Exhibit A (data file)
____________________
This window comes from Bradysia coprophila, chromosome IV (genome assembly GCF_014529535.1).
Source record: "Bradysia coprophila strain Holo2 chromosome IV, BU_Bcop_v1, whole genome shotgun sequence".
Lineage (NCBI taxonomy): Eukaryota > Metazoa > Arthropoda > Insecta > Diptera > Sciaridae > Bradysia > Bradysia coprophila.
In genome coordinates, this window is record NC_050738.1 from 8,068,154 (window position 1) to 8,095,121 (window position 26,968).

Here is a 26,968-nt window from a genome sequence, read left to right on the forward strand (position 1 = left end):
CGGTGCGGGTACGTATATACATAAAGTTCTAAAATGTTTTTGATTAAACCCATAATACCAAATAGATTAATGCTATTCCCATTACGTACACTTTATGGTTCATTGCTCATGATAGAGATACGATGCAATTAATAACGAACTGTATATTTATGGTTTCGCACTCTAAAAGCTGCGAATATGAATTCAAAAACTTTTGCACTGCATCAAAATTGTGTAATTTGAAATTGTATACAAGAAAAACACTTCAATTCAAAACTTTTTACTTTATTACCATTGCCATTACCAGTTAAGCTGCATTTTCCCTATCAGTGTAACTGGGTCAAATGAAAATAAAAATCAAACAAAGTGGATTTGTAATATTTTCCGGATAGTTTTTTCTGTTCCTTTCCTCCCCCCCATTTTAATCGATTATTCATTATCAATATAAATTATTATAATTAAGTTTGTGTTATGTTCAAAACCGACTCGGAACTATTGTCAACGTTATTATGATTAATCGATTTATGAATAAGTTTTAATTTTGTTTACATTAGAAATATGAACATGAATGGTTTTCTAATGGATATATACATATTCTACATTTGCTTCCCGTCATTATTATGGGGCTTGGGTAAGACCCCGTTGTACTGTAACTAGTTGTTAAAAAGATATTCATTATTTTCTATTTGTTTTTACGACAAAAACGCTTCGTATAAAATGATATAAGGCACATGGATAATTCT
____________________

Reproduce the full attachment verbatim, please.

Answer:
This window comes from Bradysia coprophila, chromosome IV (genome assembly GCF_014529535.1).
Source record: "Bradysia coprophila strain Holo2 chromosome IV, BU_Bcop_v1, whole genome shotgun sequence".
Lineage (NCBI taxonomy): Eukaryota > Metazoa > Arthropoda > Insecta > Diptera > Sciaridae > Bradysia > Bradysia coprophila.
In genome coordinates, this window is record NC_050738.1 from 8,068,154 (window position 1) to 8,095,121 (window position 26,968).

Here is a 26,968-nt window from a genome sequence, read left to right on the forward strand (position 1 = left end):
CGGTGCGGGTACGTATATACATAAAGTTCTAAAATGTTTTTGATTAAACCCATAATACCAAATAGATTAATGCTATTCCCATTACGTACACTTTATGGTTCATTGCTCATGATAGAGATACGATGCAATTAATAACGAACTGTATATTTATGGTTTCGCACTCTAAAAGCTGCGAATATGAATTCAAAAACTTTTGCACTGCATCAAAATTGTGTAATTTGAAATTGTATACAAGAAAAACACTTCAATTCAAAACTTTTTACTTTATTACCATTGCCATTACCAGTTAAGCTGCATTTTCCCTATCAGTGTAACTGGGTCAAATGAAAATAAAAATCAAACAAAGTGGATTTGTAATATTTTCCGGATAGTTTTTTCTGTTCCTTTCCTCCCCCCCATTTTAATCGATTATTCATTATCAATATAAATTATTATAATTAAGTTTGTGTTATGTTCAAAACCGACTCGGAACTATTGTCAACGTTATTATGATTAATCGATTTATGAATAAGTTTTAATTTTGTTTACATTAGAAATATGAACATGAATGGTTTTCTAATGGATATATACATATTCTACATTTGCTTCCCGTCATTATTATGGGGCTTGGGTAAGACCCCGTTGTACTGTAACTAGTTGTTAAAAAGATATTCATTATTTTCTATTTGTTTTTACGACAAAAACGCTTCGTATAAAATGATATAAGGCACATGGATAATTCT